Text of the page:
Fortunately, I'm currently at a place and time in my life where my financial means now permit me to live in a nicer home far away from roach, rat, and vermin infestation that used to plague the ghetto row houses and low cost apartment rentals where I used to live as a college and graduate student. It's been a while since I've had to deal with the nuisance of roaches or had to arm myself with high caliber anti-roach weaponry to fight off the onslaught of the mighty cockroach horde. But sometimes, scenes on TV and real life will remind me of how things used to be. Right now there's a really fascinating but disgusting show on the Discovery Channel called the Verminators that I absolutely love to watch. The reality TV show follows a crack team of household pest exterminators as they go from problem home to another, wiping out severe rat, roach, ant, maggot, spider, and even pigeon infestations. The reason I love the show is the gleeful delight and absolute warlike approach the personalities on the show exhibit towards their determination to kill off all resident bugs that infest the homes of their desperate clients. The exterminator pros show no mercy and go full out with their armament of sprays, powders, and oxygen masks to combat the invaders. One time they even brought out an actual gun to take out a mega-rat that was hiding in someone's attic. The show, while visually horrendous, brings me back to my graduate school days when I faced a massive roach infestation of my own.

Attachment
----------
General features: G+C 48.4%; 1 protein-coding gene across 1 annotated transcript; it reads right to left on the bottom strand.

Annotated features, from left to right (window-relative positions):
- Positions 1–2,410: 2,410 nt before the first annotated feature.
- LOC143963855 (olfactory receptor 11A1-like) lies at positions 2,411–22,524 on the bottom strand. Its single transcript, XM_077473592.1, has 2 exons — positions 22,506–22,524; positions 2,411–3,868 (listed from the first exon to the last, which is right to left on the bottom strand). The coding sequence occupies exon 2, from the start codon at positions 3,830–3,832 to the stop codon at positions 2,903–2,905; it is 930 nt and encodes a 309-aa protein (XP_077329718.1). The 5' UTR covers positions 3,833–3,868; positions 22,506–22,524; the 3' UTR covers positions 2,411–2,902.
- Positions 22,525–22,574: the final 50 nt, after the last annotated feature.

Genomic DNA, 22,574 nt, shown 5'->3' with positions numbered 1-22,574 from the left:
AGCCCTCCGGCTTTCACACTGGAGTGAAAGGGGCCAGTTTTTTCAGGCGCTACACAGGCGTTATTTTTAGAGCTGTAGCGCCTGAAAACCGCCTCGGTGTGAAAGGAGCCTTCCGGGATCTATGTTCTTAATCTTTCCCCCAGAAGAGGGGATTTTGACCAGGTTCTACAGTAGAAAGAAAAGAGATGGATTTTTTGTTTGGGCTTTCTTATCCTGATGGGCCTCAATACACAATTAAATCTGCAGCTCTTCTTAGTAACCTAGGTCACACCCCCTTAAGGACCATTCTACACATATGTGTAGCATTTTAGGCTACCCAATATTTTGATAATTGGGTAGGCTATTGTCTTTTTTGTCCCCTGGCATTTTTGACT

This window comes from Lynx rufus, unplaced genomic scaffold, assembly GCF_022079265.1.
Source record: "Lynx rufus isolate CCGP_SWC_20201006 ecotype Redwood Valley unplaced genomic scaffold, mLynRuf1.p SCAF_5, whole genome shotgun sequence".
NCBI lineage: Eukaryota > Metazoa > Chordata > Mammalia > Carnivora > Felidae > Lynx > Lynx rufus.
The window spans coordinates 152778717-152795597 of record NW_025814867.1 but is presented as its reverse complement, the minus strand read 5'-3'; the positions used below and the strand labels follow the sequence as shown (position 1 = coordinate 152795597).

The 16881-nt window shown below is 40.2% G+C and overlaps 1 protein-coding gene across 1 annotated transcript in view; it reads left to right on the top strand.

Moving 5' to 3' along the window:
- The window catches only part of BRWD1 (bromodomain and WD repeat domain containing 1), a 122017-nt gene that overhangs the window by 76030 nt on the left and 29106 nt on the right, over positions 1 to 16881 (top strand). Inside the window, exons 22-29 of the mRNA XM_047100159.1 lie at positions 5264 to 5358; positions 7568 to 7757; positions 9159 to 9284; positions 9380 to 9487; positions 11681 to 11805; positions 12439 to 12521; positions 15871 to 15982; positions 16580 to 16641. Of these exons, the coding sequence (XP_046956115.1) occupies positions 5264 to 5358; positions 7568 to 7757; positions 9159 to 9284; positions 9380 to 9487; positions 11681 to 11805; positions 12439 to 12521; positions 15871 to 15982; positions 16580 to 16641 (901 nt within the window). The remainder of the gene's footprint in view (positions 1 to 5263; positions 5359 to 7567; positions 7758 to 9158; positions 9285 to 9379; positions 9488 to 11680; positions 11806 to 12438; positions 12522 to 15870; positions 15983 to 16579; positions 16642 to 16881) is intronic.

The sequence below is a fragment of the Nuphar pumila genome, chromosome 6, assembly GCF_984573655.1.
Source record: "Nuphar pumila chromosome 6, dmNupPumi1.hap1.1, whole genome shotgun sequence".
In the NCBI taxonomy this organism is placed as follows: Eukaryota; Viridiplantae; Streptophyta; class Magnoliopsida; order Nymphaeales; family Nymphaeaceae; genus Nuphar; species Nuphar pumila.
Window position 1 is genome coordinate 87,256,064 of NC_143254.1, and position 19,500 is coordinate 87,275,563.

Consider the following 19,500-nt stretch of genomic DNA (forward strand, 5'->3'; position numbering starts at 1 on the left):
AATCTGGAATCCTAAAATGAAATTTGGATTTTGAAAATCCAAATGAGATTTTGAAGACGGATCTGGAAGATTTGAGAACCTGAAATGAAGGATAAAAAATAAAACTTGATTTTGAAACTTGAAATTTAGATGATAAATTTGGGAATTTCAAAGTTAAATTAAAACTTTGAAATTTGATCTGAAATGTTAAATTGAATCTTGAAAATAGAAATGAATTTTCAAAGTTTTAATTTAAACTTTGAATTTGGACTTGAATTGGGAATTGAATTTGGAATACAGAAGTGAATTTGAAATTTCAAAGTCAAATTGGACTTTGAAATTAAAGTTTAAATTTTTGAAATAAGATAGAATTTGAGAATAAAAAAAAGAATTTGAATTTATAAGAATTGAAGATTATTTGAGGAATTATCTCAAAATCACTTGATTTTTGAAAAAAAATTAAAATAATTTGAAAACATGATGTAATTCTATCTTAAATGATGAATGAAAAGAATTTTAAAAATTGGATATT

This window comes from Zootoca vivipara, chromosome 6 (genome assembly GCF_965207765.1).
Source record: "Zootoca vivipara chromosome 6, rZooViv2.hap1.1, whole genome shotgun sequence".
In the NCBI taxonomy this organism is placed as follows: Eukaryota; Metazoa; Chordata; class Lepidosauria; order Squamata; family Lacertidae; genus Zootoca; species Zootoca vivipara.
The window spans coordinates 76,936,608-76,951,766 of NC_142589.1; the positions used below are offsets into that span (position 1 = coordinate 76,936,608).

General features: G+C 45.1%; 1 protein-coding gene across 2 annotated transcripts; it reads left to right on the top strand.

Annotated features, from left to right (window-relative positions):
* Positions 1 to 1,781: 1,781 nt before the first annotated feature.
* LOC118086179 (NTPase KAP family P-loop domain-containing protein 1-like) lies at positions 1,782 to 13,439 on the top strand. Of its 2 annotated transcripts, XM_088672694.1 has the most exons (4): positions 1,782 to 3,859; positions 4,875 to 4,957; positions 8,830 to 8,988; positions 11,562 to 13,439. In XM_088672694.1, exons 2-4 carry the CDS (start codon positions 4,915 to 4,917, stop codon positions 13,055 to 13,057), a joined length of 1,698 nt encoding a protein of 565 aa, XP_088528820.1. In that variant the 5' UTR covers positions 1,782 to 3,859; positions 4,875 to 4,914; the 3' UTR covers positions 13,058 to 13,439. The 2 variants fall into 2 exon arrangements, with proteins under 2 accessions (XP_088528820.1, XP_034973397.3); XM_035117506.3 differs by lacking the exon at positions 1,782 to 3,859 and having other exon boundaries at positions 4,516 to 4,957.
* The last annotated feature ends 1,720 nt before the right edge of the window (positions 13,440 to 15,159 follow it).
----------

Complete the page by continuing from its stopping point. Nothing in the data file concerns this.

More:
My Failed Battle Against The Impressive Roach Army That Resulted In Eventual Retreat and Surrender